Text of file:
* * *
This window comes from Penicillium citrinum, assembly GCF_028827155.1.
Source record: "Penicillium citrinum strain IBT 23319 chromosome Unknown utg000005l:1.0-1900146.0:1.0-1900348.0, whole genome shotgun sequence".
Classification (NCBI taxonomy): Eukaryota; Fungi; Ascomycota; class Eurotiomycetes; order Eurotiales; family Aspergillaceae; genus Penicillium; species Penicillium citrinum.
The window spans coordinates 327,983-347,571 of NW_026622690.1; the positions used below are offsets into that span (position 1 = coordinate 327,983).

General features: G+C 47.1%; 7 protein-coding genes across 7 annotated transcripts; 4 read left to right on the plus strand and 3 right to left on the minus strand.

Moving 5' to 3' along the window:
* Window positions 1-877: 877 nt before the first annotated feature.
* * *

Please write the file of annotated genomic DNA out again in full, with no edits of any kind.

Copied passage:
This window comes from Penicillium citrinum, assembly GCF_028827155.1.
Source record: "Penicillium citrinum strain IBT 23319 chromosome Unknown utg000005l:1.0-1900146.0:1.0-1900348.0, whole genome shotgun sequence".
Classification (NCBI taxonomy): Eukaryota; Fungi; Ascomycota; class Eurotiomycetes; order Eurotiales; family Aspergillaceae; genus Penicillium; species Penicillium citrinum.
The window spans coordinates 327,983-347,571 of NW_026622690.1; the positions used below are offsets into that span (position 1 = coordinate 327,983).

General features: G+C 47.1%; 7 protein-coding genes across 7 annotated transcripts; 4 read left to right on the plus strand and 3 right to left on the minus strand.

Moving 5' to 3' along the window:
* Window positions 1-877: 877 nt before the first annotated feature.